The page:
Return to Sendai

I have made five trips to my wife’s home town. Last year, my radio woke me up with a word I had never heard on air in the UK – Sendai.  A tsunami had struck. Even my intense rationality and Meg’s placidity could not completely cloak our anxiety. It took two days to make contact with her family. All was (relatively) well, but a city that I had developed an affection for was without electricity, gas, petrol and – worst – water.

When we went six months later, things in Sendai city itself were pretty much back to normal. Any discussion was pretty much confined to a matter-of-fact relating of events. Even a drive through areas that were still flattened did not engender the degree of emotional upset one might imagine. This blog gives some idea of the attitude of people in the aftermath.

From tragedy to the commonplace. A recent post on the engagingly quirky site Rocket News was entitled 46 Things That Surprise Foreigners in Japan. It starts

Even things that your average Japanese would consider completely commonplace and boring can be captivating for foreigners.

I would disagree with quite a few, though many are spot on. Here’s a few more that have struck me in Sendai:

  • The presence of traffic guards everywhere – entrances to car parks, on building sites,  by roadworks etc
  • Cyclists nonchalantly riding on pavements
  • Raised markings for the blind on pavements on all major, and some quite minor roads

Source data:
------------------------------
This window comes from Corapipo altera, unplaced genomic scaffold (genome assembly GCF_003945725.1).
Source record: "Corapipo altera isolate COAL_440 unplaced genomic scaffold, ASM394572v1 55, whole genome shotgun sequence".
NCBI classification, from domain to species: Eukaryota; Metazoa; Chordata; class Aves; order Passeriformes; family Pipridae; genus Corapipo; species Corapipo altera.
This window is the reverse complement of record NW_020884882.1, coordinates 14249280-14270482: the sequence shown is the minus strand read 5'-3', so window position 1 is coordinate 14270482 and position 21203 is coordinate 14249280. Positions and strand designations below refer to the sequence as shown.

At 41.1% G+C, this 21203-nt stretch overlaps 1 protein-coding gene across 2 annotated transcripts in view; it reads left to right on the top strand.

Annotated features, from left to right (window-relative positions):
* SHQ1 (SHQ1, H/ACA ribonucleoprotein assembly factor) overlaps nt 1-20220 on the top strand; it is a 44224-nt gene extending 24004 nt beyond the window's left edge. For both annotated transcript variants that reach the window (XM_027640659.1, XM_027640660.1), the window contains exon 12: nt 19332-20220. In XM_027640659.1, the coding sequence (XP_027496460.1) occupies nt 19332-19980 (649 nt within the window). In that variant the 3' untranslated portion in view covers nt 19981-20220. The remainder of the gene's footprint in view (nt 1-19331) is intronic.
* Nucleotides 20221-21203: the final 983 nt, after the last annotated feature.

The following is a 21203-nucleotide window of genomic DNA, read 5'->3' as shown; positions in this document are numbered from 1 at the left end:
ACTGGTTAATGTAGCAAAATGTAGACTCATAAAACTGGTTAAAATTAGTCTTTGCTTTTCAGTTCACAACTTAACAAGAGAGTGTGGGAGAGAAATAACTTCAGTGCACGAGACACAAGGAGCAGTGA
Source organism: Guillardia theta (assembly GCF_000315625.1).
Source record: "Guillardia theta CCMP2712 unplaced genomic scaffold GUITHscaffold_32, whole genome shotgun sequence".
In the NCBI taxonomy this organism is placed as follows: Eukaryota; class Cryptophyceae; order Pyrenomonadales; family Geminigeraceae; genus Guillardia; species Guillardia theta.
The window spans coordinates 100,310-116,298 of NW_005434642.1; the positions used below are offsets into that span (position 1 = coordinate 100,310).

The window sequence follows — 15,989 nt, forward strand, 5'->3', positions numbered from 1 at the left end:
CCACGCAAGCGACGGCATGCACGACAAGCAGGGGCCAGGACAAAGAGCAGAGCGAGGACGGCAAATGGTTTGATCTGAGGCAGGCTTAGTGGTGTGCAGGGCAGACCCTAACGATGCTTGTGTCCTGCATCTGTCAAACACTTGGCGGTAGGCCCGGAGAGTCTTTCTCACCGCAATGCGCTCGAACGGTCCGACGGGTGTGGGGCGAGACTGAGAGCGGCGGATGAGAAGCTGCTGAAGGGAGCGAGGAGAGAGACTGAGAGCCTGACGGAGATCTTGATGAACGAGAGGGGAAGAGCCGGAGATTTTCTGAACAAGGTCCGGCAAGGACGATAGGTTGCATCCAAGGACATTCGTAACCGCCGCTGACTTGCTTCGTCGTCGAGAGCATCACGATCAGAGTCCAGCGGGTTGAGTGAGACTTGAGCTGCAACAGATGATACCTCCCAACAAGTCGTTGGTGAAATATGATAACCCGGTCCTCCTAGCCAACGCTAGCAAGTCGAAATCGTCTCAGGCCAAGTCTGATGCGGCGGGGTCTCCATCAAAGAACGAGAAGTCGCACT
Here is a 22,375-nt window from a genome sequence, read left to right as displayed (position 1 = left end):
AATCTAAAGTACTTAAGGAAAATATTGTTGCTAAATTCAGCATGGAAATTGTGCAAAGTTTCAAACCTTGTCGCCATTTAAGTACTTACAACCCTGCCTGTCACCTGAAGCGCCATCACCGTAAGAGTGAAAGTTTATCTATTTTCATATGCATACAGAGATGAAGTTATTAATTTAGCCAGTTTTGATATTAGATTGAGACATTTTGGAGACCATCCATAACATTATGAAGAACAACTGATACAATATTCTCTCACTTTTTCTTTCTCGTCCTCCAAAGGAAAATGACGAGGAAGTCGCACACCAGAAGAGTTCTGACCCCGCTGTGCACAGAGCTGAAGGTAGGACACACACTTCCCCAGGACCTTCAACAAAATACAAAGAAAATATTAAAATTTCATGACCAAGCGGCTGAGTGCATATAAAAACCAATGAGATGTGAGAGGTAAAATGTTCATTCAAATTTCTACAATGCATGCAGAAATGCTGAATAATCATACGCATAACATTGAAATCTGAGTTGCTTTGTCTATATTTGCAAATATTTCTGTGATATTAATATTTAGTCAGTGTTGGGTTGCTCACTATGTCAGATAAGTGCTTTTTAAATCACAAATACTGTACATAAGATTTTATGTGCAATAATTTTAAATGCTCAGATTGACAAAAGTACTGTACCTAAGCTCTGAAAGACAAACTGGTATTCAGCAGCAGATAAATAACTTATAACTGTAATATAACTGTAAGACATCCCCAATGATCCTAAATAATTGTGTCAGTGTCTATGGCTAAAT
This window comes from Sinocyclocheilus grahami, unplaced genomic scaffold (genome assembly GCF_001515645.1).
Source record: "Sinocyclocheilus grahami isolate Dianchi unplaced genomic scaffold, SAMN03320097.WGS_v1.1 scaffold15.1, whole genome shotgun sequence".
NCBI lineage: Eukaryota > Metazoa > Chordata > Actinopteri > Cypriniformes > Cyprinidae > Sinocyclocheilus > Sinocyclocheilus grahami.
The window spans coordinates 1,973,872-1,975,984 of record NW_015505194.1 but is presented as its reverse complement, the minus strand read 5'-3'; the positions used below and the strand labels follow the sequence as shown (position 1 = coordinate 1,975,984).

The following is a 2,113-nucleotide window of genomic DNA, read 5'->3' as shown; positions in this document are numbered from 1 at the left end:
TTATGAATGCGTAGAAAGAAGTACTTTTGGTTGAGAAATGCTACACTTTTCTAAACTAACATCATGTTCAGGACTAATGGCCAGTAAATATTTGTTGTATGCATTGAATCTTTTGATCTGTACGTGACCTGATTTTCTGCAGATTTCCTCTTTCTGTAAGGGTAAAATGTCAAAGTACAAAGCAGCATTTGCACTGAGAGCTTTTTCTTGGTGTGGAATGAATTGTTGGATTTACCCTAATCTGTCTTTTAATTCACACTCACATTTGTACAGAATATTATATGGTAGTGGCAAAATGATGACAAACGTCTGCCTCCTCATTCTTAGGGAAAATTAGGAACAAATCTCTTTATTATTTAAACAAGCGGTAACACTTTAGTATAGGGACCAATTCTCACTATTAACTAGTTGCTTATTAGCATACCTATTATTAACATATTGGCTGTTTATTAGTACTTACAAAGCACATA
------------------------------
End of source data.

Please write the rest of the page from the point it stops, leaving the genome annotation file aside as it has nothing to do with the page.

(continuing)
• The obligation to dress seasonally even if the weather is unseasonal
  • Bowing in unexpected circumstances – one example: a department store employee might bow when leaving the shop floor to go on a break even when no customers are in sight

And on our last trip I got to go to a maid cafe, something that my wife and her friends found more captivating than I did. The maids’ grubby aprons, among other things, making it less than titillating for me.

Maid in Sendai

You can ring my bell

One of the main reasons for my companions’ enjoyment appeared to be that the maids use the greetings associated with home rather than a public place. You can read more about maid cafes at this entertaining blog here. The irony for me was that we have been to genuinely old-fashioned coffee shops with waitresses in maid-like outfits elaborately preparing your drink – much more impressive!

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